The Securities and Exchange Commission will demand that the more than 250 Chinese companies directly trading on the NYSE and Nasdaq better inform investors about political and regulatory risks, expanding a dictate that it recently imposed for firms seeking initial public offerings.
SEC Chair Gary Gensler said Tuesday that the enhanced disclosure requirements should be included in China-listed companies’ annual reports in early 2022. The new details “would likely include” information about shell-company structures, known as Variable Interest Entities (VIE), he was quoted as saying in Bloomberg.
VIEs present risks to investors as the Chinese government could clamp down on this loophole.
I believe that China-based companies that want to raise capital from American investors should disclose more of the information we need to make informed investment decisions. pic.twitter.com/EoGihzKTDN
— Gary Gensler (@GaryGensler) August 16, 2021
Last month, Gensler said the SEC would halt new IPOs from Chinese companies until they bolster disclosures about those VIE set ups.
Gensler’s public remarks coincide with Beijing’s recent clampdown on private companies listing here, though the recent clampdown there is a moving target of unknowns.
China has gone after its wealthy tech billionaires, like Jack Ma, for going off the CCP reservation. Sometimes the party will go after political enemies, issuing proclamations of corruption. Regardless, all of this becomes political and regulatory risk for investors who pump thousands, if not millions, into Chinese companies only to watch their share value evaporate due to the risk stemming from the volatile whims of the CCP.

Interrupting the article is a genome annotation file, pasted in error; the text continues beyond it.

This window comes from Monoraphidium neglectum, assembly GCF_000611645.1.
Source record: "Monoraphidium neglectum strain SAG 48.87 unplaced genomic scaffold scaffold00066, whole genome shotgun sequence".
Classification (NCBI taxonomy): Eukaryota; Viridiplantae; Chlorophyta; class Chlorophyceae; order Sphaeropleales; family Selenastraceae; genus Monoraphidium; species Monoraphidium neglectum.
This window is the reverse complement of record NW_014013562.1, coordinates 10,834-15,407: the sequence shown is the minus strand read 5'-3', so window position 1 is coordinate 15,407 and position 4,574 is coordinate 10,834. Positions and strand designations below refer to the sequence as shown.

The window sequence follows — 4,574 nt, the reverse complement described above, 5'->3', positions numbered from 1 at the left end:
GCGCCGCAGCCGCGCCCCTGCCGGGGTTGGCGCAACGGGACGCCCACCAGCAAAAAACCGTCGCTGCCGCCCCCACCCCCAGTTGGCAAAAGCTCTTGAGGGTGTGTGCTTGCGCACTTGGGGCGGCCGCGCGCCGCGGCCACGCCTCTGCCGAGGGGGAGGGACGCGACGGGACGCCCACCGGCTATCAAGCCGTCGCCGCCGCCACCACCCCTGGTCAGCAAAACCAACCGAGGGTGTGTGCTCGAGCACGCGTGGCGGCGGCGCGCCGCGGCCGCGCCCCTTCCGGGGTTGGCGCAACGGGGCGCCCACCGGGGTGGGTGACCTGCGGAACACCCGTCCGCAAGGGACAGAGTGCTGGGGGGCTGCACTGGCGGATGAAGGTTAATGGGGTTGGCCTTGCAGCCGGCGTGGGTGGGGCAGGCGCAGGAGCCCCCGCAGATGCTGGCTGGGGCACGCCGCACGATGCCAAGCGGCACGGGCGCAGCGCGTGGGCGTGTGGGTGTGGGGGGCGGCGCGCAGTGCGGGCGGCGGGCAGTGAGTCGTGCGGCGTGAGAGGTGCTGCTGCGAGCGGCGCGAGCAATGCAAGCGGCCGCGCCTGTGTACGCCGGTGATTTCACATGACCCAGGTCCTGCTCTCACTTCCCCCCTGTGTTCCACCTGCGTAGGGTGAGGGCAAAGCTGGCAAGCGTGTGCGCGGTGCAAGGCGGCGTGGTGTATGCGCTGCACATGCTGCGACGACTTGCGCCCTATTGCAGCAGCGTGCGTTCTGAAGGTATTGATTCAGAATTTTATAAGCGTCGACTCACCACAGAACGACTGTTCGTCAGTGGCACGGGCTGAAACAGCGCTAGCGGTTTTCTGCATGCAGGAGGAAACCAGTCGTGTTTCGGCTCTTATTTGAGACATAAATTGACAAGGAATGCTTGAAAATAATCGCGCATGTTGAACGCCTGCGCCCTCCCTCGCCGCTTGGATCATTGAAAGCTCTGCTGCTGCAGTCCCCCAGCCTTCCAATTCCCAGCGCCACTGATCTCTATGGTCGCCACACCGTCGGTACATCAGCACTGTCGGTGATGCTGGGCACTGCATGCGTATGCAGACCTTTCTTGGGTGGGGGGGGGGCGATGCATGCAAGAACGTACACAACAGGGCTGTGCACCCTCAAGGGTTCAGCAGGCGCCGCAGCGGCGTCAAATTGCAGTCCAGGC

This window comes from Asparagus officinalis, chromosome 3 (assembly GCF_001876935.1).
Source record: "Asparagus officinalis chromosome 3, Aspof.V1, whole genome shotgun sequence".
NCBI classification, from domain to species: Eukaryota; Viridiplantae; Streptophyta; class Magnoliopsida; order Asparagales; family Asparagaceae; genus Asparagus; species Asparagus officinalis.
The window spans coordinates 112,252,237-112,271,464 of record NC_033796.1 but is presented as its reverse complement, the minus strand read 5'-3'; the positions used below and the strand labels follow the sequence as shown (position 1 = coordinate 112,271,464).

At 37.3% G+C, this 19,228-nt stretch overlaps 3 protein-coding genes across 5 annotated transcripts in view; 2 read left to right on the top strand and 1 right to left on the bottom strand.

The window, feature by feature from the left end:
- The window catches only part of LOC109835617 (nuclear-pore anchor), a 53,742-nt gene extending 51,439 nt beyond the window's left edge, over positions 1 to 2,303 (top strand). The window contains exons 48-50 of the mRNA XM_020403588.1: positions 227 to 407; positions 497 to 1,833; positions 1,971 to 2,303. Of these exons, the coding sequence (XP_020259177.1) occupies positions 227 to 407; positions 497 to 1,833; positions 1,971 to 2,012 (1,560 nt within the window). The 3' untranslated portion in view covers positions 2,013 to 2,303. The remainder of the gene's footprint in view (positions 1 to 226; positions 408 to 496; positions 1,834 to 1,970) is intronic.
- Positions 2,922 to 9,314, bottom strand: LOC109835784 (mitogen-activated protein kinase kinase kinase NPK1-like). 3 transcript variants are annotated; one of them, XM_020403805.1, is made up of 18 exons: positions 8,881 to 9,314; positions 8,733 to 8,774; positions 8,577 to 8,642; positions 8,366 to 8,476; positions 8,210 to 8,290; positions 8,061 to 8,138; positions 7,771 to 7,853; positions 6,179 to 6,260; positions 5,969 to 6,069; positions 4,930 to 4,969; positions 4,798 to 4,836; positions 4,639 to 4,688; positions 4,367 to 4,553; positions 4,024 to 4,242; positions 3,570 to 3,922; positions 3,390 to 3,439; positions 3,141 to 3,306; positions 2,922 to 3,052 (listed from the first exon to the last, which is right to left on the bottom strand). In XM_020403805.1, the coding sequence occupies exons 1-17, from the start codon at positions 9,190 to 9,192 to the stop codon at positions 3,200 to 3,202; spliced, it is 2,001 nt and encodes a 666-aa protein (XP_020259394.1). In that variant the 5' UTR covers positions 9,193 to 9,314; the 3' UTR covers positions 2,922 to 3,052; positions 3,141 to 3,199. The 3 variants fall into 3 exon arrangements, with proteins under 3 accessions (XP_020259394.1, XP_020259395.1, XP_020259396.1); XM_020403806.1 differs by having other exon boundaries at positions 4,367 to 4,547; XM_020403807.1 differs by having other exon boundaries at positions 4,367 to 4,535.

The SEC needs to move much faster to push China’s companies in line with other foreign companies that are required to publish third-party audits of their financials, as well as what was announced today by Gensler.
Disclosures will eventually include agreements to cooperate with the Public Company Accounting Oversight Board’s long-standing request for those third-party financial audits, Gensler said this month. “If the Chinese companies do not open up their books in the next three years, whether Cayman-based or China-based, they won’t be listed here,” he said.
China has been exempt from doing that for years, despite the Oversight Board’s bemoaning the fact. China cites state secrets for not allowing for those audits. Gensler is giving them more time, but they have had much longer than three years to comply.
CPA is focused upon excising CCP companies from our capital markets. U.S. investors should not unwittingly fund companies that refuse to disclose their financials or to those helping China’s genocide or military modernization.